History of linton tweeds
In 1912 Scotsman William Linton started Linton Mill in the Caldewgate area of Carlisle, a small city situated close to the Scottish border and near the famous Lake District.
Initially Linton employed two salesmen with ponies and traps who travelled the Lake District buying wool and selling woollen suit lengths. William Linton’s great friend, Captain Molyneux, was a Parisian couturier who in the 1920s introduced him to a dynamic young lady called Coco Chanel. This began an association which has flourished over the years resulting in the house of Chanel being Linton’s biggest and most prestigious customer.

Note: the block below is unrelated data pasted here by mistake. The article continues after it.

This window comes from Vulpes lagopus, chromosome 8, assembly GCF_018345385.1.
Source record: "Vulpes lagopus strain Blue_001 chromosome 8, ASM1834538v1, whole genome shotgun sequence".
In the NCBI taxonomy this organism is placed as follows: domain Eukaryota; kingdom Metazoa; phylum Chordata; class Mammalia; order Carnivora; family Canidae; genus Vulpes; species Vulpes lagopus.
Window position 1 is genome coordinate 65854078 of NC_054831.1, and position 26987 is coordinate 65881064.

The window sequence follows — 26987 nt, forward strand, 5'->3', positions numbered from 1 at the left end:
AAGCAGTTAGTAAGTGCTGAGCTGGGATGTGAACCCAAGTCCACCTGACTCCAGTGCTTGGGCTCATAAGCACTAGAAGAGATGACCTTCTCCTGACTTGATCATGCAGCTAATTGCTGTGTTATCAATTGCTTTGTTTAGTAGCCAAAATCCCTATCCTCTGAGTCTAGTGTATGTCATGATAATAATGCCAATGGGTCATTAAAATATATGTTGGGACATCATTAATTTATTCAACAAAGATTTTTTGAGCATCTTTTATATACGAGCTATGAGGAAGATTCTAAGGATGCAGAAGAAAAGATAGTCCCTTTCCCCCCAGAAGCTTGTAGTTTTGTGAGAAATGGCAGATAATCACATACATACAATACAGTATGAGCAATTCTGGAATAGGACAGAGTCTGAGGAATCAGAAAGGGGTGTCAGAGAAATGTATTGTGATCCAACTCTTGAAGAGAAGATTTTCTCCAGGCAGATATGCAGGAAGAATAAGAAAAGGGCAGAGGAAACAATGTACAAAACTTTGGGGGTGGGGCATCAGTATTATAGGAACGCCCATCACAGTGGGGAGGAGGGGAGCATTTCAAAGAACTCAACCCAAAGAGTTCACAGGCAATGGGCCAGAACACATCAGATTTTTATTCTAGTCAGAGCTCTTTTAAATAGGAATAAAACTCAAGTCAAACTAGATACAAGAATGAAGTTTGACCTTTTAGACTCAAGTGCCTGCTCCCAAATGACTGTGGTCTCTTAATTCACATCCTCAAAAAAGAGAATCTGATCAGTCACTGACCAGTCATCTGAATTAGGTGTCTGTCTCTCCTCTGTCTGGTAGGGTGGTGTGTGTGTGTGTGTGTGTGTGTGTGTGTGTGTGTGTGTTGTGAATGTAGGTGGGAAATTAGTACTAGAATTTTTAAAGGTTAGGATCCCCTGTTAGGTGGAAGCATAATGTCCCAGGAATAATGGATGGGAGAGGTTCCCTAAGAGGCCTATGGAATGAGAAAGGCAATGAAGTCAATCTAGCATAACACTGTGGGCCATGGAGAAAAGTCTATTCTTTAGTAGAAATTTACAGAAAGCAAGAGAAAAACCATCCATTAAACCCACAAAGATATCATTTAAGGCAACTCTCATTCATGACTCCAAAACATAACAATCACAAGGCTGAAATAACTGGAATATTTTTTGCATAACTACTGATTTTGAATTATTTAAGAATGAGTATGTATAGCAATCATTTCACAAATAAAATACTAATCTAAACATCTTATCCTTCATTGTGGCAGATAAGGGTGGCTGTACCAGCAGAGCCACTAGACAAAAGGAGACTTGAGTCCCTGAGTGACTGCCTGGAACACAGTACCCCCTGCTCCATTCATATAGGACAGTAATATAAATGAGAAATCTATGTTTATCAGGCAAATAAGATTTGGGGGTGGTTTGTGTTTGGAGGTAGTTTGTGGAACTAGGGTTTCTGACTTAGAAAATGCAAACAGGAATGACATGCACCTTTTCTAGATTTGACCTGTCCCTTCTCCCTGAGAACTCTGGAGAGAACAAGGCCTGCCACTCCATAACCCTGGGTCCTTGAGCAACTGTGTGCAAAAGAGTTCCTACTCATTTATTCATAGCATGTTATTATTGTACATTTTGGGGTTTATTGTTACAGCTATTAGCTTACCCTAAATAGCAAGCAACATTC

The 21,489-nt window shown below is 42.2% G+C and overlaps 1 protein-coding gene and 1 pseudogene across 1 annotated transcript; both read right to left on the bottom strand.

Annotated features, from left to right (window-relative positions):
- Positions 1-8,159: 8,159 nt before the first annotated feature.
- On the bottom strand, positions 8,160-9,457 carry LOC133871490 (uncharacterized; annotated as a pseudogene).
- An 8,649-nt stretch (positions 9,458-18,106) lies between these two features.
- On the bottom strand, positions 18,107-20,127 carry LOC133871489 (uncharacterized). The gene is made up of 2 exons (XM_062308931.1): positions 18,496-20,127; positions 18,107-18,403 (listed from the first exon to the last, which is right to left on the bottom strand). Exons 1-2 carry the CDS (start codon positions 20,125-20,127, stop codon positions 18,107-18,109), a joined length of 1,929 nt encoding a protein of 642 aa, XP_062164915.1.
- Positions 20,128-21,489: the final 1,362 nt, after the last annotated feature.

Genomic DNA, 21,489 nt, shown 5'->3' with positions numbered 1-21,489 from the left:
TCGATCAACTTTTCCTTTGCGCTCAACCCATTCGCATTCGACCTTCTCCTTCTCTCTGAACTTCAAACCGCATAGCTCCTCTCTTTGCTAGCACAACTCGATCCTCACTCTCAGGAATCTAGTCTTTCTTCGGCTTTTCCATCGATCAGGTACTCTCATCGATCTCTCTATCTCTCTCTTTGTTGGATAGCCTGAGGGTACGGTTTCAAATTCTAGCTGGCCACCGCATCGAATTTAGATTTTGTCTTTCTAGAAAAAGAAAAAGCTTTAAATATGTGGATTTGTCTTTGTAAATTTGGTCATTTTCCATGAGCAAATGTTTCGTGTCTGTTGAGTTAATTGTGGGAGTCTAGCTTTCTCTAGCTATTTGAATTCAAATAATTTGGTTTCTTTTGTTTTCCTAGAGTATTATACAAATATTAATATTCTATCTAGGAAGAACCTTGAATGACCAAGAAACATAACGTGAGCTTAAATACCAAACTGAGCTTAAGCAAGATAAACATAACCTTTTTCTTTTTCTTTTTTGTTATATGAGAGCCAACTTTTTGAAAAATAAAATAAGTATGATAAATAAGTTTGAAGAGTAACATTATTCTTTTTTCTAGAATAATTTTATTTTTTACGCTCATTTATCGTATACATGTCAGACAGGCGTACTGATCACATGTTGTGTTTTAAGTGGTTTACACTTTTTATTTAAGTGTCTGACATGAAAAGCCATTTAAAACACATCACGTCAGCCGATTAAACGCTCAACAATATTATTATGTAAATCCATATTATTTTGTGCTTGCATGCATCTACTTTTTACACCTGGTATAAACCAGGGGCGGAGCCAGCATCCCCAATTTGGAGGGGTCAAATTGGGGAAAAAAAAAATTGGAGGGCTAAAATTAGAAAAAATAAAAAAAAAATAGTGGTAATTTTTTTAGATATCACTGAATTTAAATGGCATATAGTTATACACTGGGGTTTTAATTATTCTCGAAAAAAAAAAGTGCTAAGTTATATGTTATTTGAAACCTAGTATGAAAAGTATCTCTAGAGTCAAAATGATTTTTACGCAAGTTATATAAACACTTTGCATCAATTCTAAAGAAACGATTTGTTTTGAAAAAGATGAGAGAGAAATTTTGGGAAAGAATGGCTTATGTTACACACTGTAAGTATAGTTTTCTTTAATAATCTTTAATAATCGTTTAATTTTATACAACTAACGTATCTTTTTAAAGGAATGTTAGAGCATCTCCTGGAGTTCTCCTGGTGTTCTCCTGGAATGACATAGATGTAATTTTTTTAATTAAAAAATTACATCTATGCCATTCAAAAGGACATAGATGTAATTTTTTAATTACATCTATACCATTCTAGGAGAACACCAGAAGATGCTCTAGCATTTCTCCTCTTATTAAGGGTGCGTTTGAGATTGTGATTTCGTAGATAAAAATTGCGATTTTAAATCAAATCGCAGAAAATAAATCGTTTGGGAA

As the years rolled on, the name of Linton became synonymous with good quality; their exquisitely designed cloths were shown often on the Paris catwalks. This led to massive business within America – the Americans being keen to reproduce the outfits shown in the Paris couture houses and in the authentic Linton fabrics.
During the late 30’s and throughout the 50’s Miss Agnes Linton, daughter of William, sailed to the USA first class by ship with her cabin trunks packed with samples. Apart from the war years, business in America was so good that the Linton Collection was only shown to a privileged ten to twelve customers each season.